On March 31, the James G. Martin Center for Academic Renewal filed an amicus brief urging the Arizona Supreme Court to hear a case on the issue of tuition increases at the state’s public universities. The case, initiated by Attorney General Mark Brnovich, alleges that the Arizona Board of Regents has violated the state’s constitutional mandate that university “instruction…shall be as nearly free as possible.”
The Martin Center is a nonpartisan nonprofit institute dedicated to excellence in higher education. The reason we filed the brief is because we believe an injustice is being done to Arizona’s residents, with dire consequences for the next generation. The facts show that the Legislature and public universities are treating the constitutional mandate to keep the state’s universities affordable with contempt.
In a 2017 press release, Brnovich explained his reasons for the suit. “Within the last 15 years, Arizona went from having some of the most affordable public universities to having some of the most expensive. We believe the Board of Regents needs to be held accountable and answer tough questions for Arizona’s skyrocketing tuition rates,” he said.
Rather than holding down costs to keep tuition affordable, the universities have been adding staff at a higher rate than the rest of the nation and cranking up tuition to pay for them. Consider the following facts: In 20 years, from 1998 to 2018, tuition increases at all three major Arizona public universities exceeded 400%. The worst was the University of Arizona, where in-state tuition rose from $2,162 in 1998 to $12,487 in 2018 (478%). And all three Arizona schools had tuition higher than the national average for public universities ($10,440 in 2019).
To put this into perspective, in the same time period, the official U.S. inflation rate rose by 54% and per capita spending on health care (in constant dollars) rose 73%. In a similar period, from 1999 to 2019, in-state tuition at public universities nationwide rose only 102%.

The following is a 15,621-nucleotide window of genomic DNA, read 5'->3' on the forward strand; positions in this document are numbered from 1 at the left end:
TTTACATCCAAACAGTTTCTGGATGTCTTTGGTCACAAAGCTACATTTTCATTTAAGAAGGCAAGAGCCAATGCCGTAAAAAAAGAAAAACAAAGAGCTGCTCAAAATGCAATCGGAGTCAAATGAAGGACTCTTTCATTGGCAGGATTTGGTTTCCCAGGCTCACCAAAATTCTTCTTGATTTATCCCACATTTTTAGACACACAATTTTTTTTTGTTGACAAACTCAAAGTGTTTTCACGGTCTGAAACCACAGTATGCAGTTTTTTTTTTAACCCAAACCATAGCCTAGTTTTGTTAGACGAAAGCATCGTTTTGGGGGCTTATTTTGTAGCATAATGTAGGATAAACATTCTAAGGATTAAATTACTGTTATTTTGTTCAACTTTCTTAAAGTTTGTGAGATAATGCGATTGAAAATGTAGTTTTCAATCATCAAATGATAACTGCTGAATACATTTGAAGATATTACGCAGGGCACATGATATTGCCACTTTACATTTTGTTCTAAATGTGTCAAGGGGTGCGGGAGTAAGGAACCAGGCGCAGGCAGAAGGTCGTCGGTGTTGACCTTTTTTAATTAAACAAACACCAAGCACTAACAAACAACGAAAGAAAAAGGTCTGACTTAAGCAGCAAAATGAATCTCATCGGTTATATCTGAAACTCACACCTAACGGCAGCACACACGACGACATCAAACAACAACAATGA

One of the biggest drivers of the tuition increases is administrative bloat. The number of professional non-instructional staff rose 71.4% from 1990 to 2012. From 2006 to 2018, instruction costs per student rose by 28%. That pales to the increase in other costs, such as student support services (over 100%) and academic support expenses (91%).
This failure to keep costs down and passing on the burden to students is hurting Arizona’s young people. In 2017, for example, 54% of all graduates of Arizona public universities left school with student debt. The average amount owed was $23,967.
For some, who had excellent job offers upon graduation, that is not an excessive amount to repay. But not all students get such offers. Among all recent graduates, 43% of college graduates are underemployed in their first year after graduation, meaning they have a first job that does not require a college degree. Over half (54%) of psychology majors and 51% of biology majors are underemployed post-graduation.
Nor do underemployed graduates rapidly move ahead once they are in the workforce full time. Over two-thirds of that 43% remain underemployed after five years, and roughly half remain underemployed after 10 years.
What’s more, one-third of students who start at Arizona’s public universities but fail to finish fare even worse.
Mired in debt with low earnings is a bad way to start adulthood. This situation hurts Arizona’s overall economy and society in general; many young people must postpone getting married, having children, and buying homes and furnishing them because of their debt.
The solution, or at least part of it, is easy: stop raising tuition. Make public education in Arizona affordable again. After all, it’s in the state Constitution. The Martin Center adamantly supports the attorney general’s effort to ensure that the Arizona Board of Regents follows the law. Arizona residents should let their legislators know they support him as well.
Jenna A. Robinson is president of the James G. Martin Center for Academic Renewal, and Jay Schalin is director of policy analysis.